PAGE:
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Shyamkali

In 2000, some of the 220 residents of Sonebarsa, a quarrying village in Uttar Pradesh, India, revolted against their slaveholders. About 40 families lived in Sonebarsa, all of them Kols, an ethnic group near the bottom of India’s steep ladder of caste and discrimination, and all locked into hereditary debt bondage. Children worked from the age of three or four, and infant mortality was high. Shyamkali was one of the slaves who rebelled. The villagers had begun meeting with organizers from Sankalp, a grassroots NGO that has helped thousands of slaves to free themselves from slavery in the stone quarries of Uttar Pradesh. The narrative focuses on the role of women in the process of self-liberation. Shyamkali explains that “because we are also bread earners…we also have equal role to play in fighting for our freedom. The slaves called a mass meeting, and were joined by 3,500 people from 60 villages. Slaveholders interrupted the meeting, attacked the villagers, and shot guns into the air. The villagers retaliated by throwing stones and one of the contractors was killed. His friends set fire to Sonebarsa. After the burning of Sonebarsa, Sankalp assisted the 40 refugee families and helped them form micro-credit unions. The villagers pooled their money, and petitioned for a mining lease. But the Allahabad Mining Corporation wouldn’t allow leases and so the villagers moved onto unoccupied land in Uttar Pradesh and began mining it. Authorities protested this in court, but a judge ruled that no unauthorized workwas being done and signed leases. Today the villagers continue to build their community, which they have named Azad Nagar, “the land which is free.”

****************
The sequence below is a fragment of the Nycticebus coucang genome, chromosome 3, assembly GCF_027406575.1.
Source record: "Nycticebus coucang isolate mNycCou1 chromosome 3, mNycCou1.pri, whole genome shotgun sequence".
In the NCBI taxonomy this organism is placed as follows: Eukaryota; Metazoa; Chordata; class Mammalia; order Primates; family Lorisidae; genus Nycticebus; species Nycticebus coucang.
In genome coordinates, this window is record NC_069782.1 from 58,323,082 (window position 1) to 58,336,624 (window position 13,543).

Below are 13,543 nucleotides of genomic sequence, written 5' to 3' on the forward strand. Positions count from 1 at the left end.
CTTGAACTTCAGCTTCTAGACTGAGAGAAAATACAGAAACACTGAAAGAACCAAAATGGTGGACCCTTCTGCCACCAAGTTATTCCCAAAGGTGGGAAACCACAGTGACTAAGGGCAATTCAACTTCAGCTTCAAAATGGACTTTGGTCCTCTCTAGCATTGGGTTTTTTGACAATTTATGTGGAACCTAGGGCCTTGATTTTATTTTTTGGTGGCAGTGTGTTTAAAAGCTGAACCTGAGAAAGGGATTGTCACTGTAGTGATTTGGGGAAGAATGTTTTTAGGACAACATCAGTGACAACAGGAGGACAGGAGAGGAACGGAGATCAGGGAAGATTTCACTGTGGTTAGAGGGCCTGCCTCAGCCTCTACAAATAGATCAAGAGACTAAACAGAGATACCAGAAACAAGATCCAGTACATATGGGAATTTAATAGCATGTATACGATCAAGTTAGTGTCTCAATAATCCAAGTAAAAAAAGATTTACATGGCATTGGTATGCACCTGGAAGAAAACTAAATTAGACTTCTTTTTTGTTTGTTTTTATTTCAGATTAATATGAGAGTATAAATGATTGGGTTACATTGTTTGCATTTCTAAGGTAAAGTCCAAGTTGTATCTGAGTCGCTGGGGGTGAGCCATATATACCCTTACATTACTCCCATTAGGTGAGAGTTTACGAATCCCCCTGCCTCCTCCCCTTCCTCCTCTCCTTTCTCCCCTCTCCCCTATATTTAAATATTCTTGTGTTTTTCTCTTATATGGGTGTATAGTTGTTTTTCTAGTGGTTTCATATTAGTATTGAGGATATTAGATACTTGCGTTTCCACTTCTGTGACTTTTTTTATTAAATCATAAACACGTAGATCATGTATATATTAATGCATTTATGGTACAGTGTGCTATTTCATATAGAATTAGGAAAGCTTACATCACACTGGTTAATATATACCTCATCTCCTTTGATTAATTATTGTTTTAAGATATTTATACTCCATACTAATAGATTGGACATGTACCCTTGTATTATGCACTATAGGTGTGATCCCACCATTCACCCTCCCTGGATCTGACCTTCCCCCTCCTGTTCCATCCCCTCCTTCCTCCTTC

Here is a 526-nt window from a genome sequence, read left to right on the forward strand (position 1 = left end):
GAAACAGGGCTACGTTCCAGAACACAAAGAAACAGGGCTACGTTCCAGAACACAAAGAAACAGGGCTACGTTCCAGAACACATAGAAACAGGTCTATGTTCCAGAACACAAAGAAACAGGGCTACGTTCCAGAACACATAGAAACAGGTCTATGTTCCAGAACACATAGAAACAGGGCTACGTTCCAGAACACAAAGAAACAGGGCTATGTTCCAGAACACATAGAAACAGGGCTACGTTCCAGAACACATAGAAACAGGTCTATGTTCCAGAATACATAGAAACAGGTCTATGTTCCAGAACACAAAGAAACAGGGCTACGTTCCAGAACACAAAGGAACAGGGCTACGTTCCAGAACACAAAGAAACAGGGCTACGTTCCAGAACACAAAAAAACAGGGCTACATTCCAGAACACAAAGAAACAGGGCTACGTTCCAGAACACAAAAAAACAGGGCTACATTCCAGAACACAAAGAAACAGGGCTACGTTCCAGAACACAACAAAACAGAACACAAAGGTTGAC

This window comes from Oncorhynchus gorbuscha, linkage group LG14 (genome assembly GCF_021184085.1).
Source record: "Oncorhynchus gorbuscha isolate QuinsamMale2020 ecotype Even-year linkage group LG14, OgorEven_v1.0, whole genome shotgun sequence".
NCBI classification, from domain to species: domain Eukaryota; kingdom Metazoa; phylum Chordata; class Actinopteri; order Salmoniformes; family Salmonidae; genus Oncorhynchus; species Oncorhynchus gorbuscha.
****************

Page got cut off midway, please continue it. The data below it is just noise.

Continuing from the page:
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Shanti

Shanti narrated her story while enslaved as a bonded laborer in the rock quarries of Uttar Pradesh, India. Debt bondage is the most common form of modern slavery. Found predominantly in South Asia and South America, it occurs when a person pledges their labor or that of a child for an indefinite period of time in return for financial credit. Debts arise in India from two main sources: an urgent crisis such as illness, injury, or famine, and the need to pay for death rites or marriage celebrations. Technically, bonded laborers can end their servitude once the debt is repaid, but this rarely occurs. A combination of low wages and high interest rates makes it impossible to repay the initial debt, and the debt usually increases because the employer deducts payment for equipment and living expenses, or charges fines for faulty work. According to India’s laws, families can simply walk away from debt and bondage, but this is usually impossible: if families try to leave, the slaveholder’s thugs retaliate with beatings, rape and forced eviction. If a family survives the beatings, they are free to starve. Without access to jobs, health care, community support or credit, independence is impossible to sustain, and they re-enter debt bondage.Though the Bonded Labor Abolition Act of 1976 criminalizes the use of the system, which is 1500 years old in India, those in debt bondage face involuntary servitude in brick kilns, rice mills, carpet looms and embroidery factories. Bonded labor is also widespread in the quarrying of granite and other stones. Workers are required to purchase their own materials, and are forced to borrow money from the contractors or quarry owners. Children aged four to 14 are required to work along with their parents for up to 14 hours a day, carrying loads of rocks in order to maximize production. Bonded children are sometimes sold to other contractors, and female workers are frequently raped. Accidents caused by explosions or drilling are common, and workers suffer from respiratory illnesses due to inhaling stone dust.